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Lockheed WP-3D Orion

NOAA Lockheed WP-3D Orion "hurricane hunter" aircraft (N43RF) departing Lakeland Linder International Airport in Lakeland, Florida

Credit: NOAA

Tail Numbers: N42RF N43RF
Call Signs: NOAA42, Kermit NOAA43, Miss Piggy


Length: 116.83 ft
Wingspan: 99.66 ft
Range: 3800 nautical miles
Speed: 250.00 knots
Endurance: 11.50 hours
Maximum Gross Takeoff Weight: 135000 lbs
Maximum Gross Landing Weight: 114000 lbs
Ceiling: 27000 ft
Engine: Rolls-Royce T56-14 Series 3.5

About the aircraft

NOAA's two Lockheed WP-3D Orion "Hurricane Hunters" play a key role in collecting data vital to tropical cyclone research and forecasting. These highly-capable four-engine turboprops also support a wide variety of atmospheric and air chemistry missions.

When it comes to hurricane forecasting, NOAA has many tools. Radar, satellites and computer models all play a role in forecasting hurricanes, but they each have their own limitations. In order to overcome these limitations, NOAA operates two Lockheed WP-3D Orion aircraft in order to conduct low-altitude data collection to fill gaps in data not available from ground based radar or satellite imagery.

NOAA's WP-3D Orions are equipped with a unique array of scientific instrumentation, radars and recording systems for measurements of the atmosphere, the earth and its environment. Obtained as new aircraft from the Lockheed production line in the mid-70s, these robust and well maintained aircraft have led NOAA's continuing efforts to monitor and study hurricanes and other severe storms, the quality of the atmosphere, oceanographic conditions, and climate trends.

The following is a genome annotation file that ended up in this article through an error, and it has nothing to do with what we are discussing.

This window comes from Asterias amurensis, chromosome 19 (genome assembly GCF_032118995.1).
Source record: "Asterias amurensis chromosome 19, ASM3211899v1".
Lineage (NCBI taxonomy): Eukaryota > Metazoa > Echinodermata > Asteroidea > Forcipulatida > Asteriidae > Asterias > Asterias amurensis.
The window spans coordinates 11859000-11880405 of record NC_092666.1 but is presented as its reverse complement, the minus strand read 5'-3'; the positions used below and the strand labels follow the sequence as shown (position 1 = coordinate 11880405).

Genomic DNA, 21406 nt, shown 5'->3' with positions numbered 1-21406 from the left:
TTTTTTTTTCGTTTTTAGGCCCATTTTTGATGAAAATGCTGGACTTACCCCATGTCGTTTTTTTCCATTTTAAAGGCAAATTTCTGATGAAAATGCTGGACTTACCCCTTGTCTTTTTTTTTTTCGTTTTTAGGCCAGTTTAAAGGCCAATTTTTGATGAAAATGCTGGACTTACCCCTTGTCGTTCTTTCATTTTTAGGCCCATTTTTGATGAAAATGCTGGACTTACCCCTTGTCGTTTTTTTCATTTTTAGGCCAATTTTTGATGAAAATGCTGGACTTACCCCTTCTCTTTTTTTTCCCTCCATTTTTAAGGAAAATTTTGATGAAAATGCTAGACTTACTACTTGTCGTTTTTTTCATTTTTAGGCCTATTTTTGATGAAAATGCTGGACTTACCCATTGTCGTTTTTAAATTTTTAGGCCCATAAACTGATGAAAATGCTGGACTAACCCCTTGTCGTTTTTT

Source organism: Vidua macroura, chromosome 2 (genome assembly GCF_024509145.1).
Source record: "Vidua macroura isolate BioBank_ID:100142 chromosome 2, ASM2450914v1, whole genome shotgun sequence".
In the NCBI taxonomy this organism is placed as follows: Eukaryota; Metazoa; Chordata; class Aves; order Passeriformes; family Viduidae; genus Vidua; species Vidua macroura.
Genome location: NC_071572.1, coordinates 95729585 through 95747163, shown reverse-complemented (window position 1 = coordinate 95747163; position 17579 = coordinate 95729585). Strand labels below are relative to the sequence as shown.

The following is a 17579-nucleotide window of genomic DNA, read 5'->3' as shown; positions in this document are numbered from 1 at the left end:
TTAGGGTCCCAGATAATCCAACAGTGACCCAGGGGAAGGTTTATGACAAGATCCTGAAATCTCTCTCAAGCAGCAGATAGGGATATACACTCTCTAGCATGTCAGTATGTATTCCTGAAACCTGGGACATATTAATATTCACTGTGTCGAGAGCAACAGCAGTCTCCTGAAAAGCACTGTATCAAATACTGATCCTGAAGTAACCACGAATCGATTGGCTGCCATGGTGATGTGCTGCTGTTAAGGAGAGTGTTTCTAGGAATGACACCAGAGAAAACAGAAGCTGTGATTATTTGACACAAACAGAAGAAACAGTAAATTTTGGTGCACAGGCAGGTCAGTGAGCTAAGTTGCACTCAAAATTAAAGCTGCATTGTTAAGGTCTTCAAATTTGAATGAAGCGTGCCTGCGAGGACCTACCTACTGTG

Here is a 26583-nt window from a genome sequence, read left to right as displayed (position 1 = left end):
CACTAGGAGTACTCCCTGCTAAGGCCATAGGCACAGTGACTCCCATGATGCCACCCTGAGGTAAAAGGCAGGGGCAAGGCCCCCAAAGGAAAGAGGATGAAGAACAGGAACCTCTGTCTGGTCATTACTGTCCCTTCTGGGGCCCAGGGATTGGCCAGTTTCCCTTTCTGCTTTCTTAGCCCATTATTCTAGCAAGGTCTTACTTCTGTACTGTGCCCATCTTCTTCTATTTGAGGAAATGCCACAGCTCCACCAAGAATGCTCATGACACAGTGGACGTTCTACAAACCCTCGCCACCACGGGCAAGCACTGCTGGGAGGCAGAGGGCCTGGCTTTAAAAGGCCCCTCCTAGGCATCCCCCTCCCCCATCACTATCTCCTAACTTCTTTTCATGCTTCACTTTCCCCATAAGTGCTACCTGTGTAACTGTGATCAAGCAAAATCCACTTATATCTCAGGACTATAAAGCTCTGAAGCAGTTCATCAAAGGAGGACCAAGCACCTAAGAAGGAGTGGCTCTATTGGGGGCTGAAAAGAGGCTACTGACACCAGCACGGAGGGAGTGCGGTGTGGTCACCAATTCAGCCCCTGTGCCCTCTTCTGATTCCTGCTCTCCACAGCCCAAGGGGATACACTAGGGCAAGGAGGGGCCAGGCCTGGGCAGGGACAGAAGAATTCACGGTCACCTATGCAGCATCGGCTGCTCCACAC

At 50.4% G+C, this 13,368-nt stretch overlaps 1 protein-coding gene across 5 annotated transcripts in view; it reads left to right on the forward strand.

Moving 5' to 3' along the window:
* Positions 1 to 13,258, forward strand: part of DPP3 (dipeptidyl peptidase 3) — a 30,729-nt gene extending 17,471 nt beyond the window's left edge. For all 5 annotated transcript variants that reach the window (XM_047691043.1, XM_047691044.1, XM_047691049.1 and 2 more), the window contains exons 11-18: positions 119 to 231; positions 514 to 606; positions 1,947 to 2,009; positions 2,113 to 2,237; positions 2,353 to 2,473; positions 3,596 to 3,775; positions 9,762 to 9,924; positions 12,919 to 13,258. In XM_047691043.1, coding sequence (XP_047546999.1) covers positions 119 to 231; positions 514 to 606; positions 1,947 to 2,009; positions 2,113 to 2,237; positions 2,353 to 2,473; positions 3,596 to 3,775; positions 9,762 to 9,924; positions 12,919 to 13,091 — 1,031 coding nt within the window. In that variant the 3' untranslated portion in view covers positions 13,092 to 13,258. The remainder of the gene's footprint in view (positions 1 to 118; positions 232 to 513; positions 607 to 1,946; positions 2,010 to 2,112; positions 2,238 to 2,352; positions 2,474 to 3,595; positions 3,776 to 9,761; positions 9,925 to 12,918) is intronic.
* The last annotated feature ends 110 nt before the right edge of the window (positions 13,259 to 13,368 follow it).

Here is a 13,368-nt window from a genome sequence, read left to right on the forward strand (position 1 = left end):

With their world-wide operating capability, these proven, robust aircraft and their crews have participated in numerous research experiments worldwide. On a national scope, they have operated from the Arctic Ocean and Alaska through most regions of the U.S. and into the Caribbean. The aircraft, nicknamed "Kermit" (N42RF) and "Miss Piggy" (N43RF) have supported hurricane and tropical storm research in the Atlantic, Caribbean, Gulf of Mexico and the Eastern Pacific.

To obtain the best possible data within the storm environment, crewmembers deploy expendable probes called GPS dropwindsondes through a launch tube in the aircraft. As they parachute to the sea below, the probes transmit pressure, temperature, humidity, wind speed and wind direction data back to the aircraft. After the dropsonde data is checked for accuracy, it is transmitted from the aircraft to the National Centers for Environmental Prediction and the National Hurricane Center for inclusion into global and hurricane models. The aircraft can also deploy airborne expendable bathythermographs, which measure ocean temperature as a function of depth.

NOAA's WP-3D Orions are also equipped with lower fuselage (LF) and tail Doppler radar (TDR) systems. Mounted to the belly of the aircraft, the LF radar scans the storm horizontally while the TDR scans vertically. Together, these systems provide researchers and forecasters an MRI-like look at the storm, allowing them to see all the different layers and internal structure from within the storm. NOAA's WP-3D Orions are the only aircraft in the nation's hurricane hunter fleet equipped with these radar systems.

These aircraft are also equipped with Step Frequency Microwave Radiometers (SFMRs). Developed by NOAA, the SFMRs sense wind speed at the surface of the ocean by measuring and computing radiation emitted by seafoam that is created by the high winds at the surface. This information is critical to researchers at the National Hurricane Center for forecasting storms.